I am currently taking a course on suicide terrorism taught by Professor Ami Pedahzur and as the discussion turned towards the events that occurred last week in Boston and the psychological effect that such acts of terrorism have on the American people, Prof. Pedahzur made a cogent comment that, in my opinion, seemed to warrant some further discussion. Arguing that the end goal of modern day terrorism is to inspire political change through the fear generated by random acts of violence against the target nation, the professor argued that the most effective way to deal with terrorism is to clamp down on the media coverage surrounding the attack and to effectively ignore the terrorists.
Prof. Pedahzur is an excellent academic and I certainly know far less about the study of political violence in general and suicide terrorism in particular than he does. And while I do agree with the ascertain he later made that the United States government needs to be honest in the fact that no matter how robust our security apparatus may be it is impossible to completely prevent terrorist attacks, I do not agree with his assertion that the best way to mitigate the horrifying effects of terrorist attacks is too sweep the terrorists under the rug.
It was President Reagan who most succinctly articulated the policy that has guided every US president since him, a policy that states that the United States “does not negotiate with terrorists”. I would argue, however, that this sort of hardline mentality prevents us from realizing and responding to the complexities of the situation occurring in the developing world (or the Global South as it is sometimes called), particularly in the Middle East, where public opinion about Western culture is not even close to uniform.
I would not presume to be able to write a complete explanation of all the complexities of the Islamic religion in one post, put I think it is worth noting that the religion is extremely complex and that the perspectives among Muslims differs as much as within any other social group. It is part of the mythology that the United States has created about the Middle East that Islam is synonymous with terrorism, and that all Muslims willingly follow strict shari’a law and possess an inherent hatred of the United States and all things Western.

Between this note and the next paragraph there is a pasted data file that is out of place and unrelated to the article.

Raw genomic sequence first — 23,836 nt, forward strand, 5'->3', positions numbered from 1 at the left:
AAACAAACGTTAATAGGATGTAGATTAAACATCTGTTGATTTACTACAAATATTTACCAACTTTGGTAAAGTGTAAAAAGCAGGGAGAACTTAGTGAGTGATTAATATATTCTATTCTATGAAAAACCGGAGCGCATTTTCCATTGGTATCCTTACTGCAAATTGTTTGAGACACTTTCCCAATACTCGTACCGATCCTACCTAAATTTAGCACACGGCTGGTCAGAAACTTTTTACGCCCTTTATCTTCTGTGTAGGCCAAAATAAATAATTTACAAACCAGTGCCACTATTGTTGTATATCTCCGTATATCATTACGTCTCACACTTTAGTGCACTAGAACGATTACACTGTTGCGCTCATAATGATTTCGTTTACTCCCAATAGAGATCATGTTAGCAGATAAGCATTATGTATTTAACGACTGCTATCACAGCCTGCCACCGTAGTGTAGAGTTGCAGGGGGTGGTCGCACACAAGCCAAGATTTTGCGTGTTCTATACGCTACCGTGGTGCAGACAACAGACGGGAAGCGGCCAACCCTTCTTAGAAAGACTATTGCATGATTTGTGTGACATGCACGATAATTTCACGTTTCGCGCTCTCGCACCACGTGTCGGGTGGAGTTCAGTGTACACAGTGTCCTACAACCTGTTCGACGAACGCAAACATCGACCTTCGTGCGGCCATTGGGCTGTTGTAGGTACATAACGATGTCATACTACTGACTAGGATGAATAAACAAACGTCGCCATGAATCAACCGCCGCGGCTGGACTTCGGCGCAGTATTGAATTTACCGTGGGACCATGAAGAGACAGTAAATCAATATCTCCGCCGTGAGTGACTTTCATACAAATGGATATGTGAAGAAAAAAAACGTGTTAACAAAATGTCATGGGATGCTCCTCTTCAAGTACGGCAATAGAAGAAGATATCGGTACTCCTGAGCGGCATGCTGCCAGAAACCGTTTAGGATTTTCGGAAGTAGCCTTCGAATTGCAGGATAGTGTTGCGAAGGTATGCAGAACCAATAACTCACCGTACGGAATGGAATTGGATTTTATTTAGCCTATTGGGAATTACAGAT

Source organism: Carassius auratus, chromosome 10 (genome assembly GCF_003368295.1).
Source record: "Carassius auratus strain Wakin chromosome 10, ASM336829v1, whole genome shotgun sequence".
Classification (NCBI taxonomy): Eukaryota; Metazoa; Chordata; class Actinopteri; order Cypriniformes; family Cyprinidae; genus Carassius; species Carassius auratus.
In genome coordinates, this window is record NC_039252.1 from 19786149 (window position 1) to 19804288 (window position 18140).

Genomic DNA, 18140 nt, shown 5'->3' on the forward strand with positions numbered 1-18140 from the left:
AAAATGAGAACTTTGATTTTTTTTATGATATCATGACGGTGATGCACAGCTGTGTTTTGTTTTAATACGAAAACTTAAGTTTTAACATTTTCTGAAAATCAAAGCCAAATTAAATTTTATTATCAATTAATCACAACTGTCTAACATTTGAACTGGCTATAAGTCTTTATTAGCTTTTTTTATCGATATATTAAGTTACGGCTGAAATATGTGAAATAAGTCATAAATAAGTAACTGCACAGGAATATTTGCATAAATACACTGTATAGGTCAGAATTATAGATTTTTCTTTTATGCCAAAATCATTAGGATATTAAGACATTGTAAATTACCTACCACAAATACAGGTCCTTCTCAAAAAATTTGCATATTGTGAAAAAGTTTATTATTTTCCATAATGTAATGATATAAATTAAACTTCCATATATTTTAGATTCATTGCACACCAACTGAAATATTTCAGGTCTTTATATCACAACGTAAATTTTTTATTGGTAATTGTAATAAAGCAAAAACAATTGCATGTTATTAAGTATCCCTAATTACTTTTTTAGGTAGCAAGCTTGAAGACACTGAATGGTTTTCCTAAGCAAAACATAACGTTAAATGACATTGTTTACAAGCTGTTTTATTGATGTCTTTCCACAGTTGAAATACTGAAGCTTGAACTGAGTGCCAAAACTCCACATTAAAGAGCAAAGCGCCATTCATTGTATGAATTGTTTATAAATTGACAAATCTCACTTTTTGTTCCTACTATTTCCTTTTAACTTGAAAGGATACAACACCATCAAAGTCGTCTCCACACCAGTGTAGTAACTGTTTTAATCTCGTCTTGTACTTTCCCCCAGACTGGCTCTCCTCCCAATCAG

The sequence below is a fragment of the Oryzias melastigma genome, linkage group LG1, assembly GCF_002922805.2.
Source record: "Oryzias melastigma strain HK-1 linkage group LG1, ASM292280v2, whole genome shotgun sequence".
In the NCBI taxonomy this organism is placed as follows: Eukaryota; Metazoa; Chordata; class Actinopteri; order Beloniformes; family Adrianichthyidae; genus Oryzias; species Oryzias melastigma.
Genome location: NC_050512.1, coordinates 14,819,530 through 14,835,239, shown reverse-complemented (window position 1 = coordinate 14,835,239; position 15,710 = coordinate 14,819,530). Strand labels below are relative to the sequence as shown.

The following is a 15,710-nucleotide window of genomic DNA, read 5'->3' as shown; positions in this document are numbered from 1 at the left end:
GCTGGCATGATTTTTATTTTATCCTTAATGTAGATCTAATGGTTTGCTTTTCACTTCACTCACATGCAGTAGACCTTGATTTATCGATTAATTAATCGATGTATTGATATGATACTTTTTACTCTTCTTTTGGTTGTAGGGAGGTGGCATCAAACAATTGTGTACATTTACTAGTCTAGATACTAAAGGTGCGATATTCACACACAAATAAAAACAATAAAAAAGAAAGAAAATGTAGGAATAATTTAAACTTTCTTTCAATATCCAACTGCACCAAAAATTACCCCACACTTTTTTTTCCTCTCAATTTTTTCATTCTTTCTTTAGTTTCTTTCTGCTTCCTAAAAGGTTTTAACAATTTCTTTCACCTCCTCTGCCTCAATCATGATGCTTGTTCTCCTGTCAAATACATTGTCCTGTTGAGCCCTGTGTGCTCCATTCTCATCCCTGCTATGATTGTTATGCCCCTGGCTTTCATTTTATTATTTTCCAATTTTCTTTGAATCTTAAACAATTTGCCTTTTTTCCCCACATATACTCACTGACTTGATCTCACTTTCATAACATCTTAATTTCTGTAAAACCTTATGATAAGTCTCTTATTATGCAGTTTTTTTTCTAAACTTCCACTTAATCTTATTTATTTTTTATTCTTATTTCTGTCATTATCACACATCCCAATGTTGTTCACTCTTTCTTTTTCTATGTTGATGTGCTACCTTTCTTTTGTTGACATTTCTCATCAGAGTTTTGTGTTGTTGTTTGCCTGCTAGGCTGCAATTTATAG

The unfortunate fact is that the only interaction the United States seems to have with the Muslim world is in the form of extremists who see themselves as soldiers in a global jihad against modernism, a war they believe they are fighting against the United States (see the map above). The fact of the matter is that even in extremely religious countries such as Saudi Arabia or Iran, there are women who get drunk and dance on a Saturday night and homosexual couples living their lives in secret communities.
Ignoring the problems occurring in the Muslim world and the underlying social tensions which precipitate terrorists attacks against the United States is not going to solve the conflicts between the Western world and the Middle East. Far from blaming the United States for all of the region’s woes, I would advocate for a more conciliatory foreign policy that recognizes the incredible diversity of the region and seeks to improve social conditions in the region in a way that mitigates cultural misunderstanding and fosters a healthier relationship between the two peoples. This is not giving into the terrorists, imposing our own values on the Muslim world, or leaving the Middle East (and Israel for that matter) in the dust. It is about recommitting to the idea of a global order based upon common human values and a recognition of basic human rights and dignities.
Although the bombers in Boston have been identified as Chechans and have no relation to the Middle East, in the days before the identification a rampant wave of Islamophobia swept through the United States in speculation of the motives behind the attack. A Saudi Arabian student was even subject to an intense interrogation and search of his apartment, even though he was a victim of the attack and had no connection to the bombing whatsoever. It is to our detriment in this country that we have for so long ignored what is going on in the Middle East and have chosen instead to gloss a very nuanced situation over in favor of being able to easily comprehend it.